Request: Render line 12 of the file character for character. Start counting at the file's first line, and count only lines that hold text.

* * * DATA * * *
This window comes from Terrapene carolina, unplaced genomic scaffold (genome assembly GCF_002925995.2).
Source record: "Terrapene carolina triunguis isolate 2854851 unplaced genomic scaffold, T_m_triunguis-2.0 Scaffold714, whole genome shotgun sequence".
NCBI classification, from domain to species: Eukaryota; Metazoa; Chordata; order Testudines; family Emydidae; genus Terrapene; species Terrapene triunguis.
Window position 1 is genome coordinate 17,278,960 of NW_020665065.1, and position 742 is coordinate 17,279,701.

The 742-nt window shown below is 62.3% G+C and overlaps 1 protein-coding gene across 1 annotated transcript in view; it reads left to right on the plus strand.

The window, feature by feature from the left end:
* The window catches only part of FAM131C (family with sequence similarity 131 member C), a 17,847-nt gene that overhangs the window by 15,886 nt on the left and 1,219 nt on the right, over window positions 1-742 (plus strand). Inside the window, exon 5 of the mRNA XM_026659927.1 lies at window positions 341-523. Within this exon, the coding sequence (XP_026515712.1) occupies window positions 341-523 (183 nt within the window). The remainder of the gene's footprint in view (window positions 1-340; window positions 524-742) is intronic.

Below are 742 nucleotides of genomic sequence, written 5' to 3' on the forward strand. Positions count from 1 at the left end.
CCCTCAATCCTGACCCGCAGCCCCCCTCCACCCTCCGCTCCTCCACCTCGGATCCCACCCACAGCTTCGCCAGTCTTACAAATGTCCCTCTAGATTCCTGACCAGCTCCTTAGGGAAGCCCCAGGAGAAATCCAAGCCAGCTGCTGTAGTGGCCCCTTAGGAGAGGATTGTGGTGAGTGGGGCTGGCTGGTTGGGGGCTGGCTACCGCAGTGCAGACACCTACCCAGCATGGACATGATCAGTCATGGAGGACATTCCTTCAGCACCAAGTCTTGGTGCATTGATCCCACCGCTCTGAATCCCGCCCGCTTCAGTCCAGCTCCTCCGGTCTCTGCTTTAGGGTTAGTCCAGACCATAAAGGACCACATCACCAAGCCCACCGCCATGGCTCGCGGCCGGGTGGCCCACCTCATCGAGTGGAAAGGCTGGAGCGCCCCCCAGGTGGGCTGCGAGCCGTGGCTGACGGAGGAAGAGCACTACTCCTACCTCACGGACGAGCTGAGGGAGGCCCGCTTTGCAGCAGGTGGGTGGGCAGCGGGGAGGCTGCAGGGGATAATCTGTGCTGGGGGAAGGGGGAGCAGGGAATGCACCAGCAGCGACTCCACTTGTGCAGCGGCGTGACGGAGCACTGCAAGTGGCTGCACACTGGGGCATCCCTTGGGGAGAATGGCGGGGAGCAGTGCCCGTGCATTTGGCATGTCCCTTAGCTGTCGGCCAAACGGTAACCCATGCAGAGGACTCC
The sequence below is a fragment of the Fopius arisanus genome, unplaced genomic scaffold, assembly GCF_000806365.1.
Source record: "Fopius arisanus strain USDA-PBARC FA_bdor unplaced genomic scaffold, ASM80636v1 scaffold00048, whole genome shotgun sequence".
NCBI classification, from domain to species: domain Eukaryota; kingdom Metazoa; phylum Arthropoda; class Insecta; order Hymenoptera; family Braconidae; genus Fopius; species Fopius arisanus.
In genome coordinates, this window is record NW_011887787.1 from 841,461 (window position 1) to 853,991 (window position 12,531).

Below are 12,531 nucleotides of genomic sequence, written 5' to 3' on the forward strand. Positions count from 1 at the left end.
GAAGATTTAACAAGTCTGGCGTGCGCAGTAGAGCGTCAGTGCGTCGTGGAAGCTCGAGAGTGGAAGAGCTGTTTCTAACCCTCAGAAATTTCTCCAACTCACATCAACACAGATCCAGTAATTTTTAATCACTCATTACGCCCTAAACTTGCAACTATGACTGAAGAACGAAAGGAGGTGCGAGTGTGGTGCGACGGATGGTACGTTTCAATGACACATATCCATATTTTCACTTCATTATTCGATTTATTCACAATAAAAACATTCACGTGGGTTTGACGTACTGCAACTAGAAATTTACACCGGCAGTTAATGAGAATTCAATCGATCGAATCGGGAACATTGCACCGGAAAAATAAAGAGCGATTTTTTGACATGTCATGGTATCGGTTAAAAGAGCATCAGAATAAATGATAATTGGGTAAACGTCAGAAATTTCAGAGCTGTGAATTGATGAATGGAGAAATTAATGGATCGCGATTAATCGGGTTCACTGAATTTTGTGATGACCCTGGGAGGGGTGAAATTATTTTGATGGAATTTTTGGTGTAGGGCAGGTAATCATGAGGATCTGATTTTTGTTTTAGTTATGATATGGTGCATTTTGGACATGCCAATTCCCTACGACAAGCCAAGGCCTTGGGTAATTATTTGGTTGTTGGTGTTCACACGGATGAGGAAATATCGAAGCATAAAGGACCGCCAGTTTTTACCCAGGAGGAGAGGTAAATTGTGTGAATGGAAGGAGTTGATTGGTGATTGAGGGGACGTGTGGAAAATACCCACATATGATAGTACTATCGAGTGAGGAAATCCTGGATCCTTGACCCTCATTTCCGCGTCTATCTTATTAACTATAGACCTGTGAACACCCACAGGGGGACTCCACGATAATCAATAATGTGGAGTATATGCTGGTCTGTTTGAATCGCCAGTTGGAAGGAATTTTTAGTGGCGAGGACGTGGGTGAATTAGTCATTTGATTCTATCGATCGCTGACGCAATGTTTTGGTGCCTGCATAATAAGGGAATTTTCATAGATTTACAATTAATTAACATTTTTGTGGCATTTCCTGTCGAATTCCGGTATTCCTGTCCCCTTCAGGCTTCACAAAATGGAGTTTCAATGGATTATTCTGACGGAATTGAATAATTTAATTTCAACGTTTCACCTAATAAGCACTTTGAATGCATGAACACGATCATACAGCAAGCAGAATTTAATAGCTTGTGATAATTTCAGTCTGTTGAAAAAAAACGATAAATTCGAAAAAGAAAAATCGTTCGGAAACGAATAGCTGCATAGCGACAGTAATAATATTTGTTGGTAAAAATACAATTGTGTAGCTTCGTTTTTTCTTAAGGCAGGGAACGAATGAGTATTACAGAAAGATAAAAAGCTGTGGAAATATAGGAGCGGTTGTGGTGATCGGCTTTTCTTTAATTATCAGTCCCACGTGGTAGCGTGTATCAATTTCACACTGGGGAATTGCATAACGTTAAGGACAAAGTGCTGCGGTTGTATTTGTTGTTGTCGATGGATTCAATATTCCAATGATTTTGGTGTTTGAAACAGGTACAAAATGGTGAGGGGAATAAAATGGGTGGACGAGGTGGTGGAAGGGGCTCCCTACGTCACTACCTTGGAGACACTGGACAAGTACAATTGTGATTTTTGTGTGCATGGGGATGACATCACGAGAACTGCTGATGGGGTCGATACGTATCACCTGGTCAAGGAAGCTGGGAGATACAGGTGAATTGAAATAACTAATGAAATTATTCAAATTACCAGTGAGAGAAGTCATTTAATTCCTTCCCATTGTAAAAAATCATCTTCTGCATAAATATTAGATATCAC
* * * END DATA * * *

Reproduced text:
NCBI classification, from domain to species: domain Eukaryota; kingdom Metazoa; phylum Arthropoda; class Insecta; order Hymenoptera; family Braconidae; genus Fopius; species Fopius arisanus.